Complications of Cirrhosis

Loss of liver function affects the body in many ways. Some of the most common complications include:

  • Jaundice (Yellowing of the Skin and Eyes)
  • Gallstones
  • Edema/Ascites (Water Accumulation in the Legs/Abdomen)
  • Bruising/Bleeding More Easily
  • Itching
  • Sensitivity to Medication
  • Cognitive Impairment
  • Portal Hypertension
  • Enlarged Blood Vessels (Varices)
  • Insulin Resistance / Type 2 Diabetes
  • Liver Cancer

Pregnant women may experience some of the symptoms of appendicitis – including abdominal pain, vomiting, and nausea – even though they don’t have it. Conversely, many pregnant women who have appendicitis fail to exhibit the common symptoms. Women in their third trimester are at a higher risk.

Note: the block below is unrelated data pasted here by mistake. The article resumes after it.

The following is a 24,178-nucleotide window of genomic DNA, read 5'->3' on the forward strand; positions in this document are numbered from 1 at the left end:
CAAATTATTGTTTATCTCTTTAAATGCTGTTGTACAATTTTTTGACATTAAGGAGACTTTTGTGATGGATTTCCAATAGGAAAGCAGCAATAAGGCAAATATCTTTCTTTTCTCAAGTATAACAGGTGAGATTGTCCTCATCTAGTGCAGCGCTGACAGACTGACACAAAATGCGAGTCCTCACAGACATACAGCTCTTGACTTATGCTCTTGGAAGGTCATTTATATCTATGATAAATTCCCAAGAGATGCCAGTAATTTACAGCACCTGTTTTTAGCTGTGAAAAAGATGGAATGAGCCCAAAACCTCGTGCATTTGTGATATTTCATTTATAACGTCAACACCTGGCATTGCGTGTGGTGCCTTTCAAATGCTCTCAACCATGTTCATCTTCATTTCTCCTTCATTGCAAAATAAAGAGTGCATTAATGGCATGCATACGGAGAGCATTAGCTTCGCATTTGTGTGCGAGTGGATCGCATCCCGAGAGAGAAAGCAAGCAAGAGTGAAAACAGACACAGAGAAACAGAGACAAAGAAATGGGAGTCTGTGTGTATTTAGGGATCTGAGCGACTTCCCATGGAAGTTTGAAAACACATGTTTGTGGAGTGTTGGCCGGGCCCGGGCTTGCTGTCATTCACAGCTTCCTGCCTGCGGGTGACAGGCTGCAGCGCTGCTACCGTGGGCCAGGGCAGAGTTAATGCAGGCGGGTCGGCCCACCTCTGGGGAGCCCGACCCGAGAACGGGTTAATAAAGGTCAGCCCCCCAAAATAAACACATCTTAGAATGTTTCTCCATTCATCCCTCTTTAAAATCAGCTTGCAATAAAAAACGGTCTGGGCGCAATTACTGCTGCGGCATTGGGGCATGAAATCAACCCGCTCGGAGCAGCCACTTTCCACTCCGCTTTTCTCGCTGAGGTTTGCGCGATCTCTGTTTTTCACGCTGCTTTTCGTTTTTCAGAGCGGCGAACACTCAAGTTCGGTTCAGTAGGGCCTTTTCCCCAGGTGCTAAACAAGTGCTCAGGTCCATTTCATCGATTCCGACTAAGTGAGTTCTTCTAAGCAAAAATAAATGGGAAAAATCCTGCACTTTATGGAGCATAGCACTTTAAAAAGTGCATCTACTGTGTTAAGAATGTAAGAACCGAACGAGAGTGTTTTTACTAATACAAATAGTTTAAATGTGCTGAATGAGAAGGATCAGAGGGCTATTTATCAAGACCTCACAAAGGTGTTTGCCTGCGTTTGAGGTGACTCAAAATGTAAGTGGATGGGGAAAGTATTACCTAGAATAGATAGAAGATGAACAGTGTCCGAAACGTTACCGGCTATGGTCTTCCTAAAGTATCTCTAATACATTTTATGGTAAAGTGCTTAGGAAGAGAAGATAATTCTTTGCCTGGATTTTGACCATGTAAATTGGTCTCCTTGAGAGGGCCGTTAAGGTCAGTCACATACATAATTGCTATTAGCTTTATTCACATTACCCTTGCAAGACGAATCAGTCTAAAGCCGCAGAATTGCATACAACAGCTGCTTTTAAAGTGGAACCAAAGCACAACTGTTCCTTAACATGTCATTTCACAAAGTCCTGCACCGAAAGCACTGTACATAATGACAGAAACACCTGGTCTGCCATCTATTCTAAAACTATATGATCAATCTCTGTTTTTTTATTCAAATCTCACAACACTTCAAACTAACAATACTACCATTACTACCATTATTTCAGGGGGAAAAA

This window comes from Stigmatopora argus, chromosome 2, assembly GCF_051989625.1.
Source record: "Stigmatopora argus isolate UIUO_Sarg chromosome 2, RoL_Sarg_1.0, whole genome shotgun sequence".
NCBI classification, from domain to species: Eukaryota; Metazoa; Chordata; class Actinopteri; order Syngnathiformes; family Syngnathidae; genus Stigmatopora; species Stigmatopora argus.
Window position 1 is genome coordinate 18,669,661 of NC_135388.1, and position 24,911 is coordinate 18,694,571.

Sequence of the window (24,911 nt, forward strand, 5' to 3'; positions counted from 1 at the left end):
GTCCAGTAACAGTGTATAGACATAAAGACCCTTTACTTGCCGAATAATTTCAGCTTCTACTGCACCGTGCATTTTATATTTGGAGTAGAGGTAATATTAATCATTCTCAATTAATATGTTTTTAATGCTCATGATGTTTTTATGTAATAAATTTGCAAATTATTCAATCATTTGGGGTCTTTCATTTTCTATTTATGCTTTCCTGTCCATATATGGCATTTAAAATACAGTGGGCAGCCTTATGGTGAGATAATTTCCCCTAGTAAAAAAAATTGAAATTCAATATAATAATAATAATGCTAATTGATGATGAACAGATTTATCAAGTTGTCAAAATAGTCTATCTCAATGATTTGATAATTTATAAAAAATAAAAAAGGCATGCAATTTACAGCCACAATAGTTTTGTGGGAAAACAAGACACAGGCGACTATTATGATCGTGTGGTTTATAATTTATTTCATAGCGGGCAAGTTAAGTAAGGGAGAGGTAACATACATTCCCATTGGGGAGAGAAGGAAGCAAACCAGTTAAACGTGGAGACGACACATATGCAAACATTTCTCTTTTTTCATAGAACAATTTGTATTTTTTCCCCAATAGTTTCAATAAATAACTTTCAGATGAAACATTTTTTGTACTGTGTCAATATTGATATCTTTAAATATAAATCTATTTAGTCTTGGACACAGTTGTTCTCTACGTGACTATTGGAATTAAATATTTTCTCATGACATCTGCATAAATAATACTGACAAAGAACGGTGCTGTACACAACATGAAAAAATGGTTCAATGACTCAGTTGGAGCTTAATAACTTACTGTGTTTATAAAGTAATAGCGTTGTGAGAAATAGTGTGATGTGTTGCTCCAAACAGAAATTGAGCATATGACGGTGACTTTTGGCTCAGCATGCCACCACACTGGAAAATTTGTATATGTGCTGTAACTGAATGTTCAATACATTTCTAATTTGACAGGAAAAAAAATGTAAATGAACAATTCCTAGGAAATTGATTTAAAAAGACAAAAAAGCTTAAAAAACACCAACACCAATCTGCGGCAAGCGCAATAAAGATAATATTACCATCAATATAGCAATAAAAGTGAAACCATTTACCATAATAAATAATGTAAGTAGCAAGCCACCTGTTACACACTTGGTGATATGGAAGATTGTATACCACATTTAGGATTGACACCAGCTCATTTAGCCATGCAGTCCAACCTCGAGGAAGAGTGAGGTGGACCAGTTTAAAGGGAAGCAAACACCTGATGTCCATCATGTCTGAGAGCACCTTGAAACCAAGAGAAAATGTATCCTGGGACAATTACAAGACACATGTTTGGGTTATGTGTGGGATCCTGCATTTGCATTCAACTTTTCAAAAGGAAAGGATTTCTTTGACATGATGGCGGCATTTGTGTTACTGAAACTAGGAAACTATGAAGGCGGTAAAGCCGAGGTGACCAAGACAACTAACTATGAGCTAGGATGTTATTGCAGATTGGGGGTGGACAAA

Very young patients often have trouble communicating their symptoms to parents and physicians. And without much of a medical history, doctors often have little to go on when identifying appendicitis. Older patients often exhibit less severe symptoms than others. They may not be aware that there is anything wrong until their appendices are on the verge of rupturing.

Diagnosis of Cirrhosis

Dr. Tabib may perform a number of tests to determine whether or not you have cirrhosis of the liver. If you have exhibited any symptoms of this disease, contact us to schedule an appointment with him today.

A physical examination is usually the first course of action. If your liver feels enlarged or harder than usual, Dr. Tabib will most likely order blood tests to screen for cirrhosis. Diagnostic machines designed to capture images of soft tissues are also helpful. This may include a CAT scan, MRI, ultrasound, or radioisotope testing.

If cirrhosis is suspected, a tissue sample will usually need to be taken to confirm. A biopsy will be taken and observed under a microscope to detect the buildup of scar tissue.

Treatment for Cirrhosis Los Angeles